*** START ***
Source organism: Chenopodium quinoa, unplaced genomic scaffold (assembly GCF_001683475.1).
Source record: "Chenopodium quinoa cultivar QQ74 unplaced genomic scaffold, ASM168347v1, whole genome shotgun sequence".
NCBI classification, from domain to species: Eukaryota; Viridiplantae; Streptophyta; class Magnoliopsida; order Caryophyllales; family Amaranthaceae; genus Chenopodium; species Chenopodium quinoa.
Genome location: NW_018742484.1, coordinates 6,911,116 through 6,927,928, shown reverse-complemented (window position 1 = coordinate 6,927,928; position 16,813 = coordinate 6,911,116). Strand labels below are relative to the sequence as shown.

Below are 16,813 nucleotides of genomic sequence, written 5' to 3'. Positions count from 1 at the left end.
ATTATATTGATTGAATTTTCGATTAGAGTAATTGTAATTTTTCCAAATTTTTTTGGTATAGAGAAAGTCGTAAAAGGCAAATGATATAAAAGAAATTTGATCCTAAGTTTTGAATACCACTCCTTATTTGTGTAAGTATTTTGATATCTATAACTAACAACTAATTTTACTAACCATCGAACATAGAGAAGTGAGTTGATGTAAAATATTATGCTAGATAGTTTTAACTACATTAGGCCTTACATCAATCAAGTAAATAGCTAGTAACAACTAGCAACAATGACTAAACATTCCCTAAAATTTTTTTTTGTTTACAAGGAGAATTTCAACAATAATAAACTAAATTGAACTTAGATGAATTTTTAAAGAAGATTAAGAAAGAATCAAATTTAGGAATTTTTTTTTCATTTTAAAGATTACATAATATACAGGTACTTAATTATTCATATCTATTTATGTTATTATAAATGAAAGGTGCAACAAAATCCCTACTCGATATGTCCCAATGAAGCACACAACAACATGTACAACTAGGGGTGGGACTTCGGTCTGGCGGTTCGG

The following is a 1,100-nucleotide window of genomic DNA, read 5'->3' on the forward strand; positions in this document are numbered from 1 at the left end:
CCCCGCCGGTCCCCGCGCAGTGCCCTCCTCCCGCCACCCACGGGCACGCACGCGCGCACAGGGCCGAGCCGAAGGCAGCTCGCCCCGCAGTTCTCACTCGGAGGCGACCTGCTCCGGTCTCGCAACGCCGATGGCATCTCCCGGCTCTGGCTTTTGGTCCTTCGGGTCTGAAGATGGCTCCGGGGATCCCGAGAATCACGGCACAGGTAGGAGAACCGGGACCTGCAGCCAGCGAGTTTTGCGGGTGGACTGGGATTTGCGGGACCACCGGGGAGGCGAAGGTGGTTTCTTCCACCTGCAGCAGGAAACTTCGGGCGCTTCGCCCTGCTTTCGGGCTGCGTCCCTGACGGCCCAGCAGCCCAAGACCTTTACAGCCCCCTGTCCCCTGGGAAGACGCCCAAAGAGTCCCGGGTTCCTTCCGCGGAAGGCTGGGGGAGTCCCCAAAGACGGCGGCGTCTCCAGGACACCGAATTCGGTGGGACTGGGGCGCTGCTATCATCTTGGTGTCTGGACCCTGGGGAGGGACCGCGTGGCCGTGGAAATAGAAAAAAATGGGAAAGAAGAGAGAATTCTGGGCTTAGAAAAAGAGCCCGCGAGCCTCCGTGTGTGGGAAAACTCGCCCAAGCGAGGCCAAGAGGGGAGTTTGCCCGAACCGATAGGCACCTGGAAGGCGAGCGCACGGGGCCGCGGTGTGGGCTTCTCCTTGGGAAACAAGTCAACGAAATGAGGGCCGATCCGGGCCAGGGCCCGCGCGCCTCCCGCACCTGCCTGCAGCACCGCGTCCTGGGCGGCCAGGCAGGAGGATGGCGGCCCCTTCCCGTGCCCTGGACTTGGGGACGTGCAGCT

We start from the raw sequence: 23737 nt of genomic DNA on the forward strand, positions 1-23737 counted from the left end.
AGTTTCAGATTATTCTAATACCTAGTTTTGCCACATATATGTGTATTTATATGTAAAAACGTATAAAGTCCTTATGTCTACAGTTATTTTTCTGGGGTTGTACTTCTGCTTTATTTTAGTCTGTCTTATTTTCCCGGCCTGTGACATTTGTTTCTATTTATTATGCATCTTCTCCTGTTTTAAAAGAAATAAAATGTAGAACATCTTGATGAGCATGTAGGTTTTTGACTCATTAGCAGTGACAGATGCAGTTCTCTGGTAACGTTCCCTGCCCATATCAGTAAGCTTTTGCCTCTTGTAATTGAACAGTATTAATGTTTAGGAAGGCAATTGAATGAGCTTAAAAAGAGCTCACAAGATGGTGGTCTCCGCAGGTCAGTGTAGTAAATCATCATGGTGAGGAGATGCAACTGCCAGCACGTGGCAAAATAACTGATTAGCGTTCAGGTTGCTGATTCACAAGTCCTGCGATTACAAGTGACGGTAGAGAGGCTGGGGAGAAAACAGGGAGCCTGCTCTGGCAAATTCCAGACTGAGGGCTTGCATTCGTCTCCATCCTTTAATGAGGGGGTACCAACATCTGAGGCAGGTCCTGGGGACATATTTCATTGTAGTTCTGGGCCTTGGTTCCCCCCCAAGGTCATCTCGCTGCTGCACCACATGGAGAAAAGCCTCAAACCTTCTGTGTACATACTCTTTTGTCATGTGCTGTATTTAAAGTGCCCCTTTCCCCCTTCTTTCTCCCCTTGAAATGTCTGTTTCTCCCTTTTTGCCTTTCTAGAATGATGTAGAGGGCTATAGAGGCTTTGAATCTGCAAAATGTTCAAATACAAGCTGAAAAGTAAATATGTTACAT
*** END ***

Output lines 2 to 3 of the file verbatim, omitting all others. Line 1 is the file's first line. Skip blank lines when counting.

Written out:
Source record: "Chenopodium quinoa cultivar QQ74 unplaced genomic scaffold, ASM168347v1, whole genome shotgun sequence".
NCBI classification, from domain to species: Eukaryota; Viridiplantae; Streptophyta; class Magnoliopsida; order Caryophyllales; family Amaranthaceae; genus Chenopodium; species Chenopodium quinoa.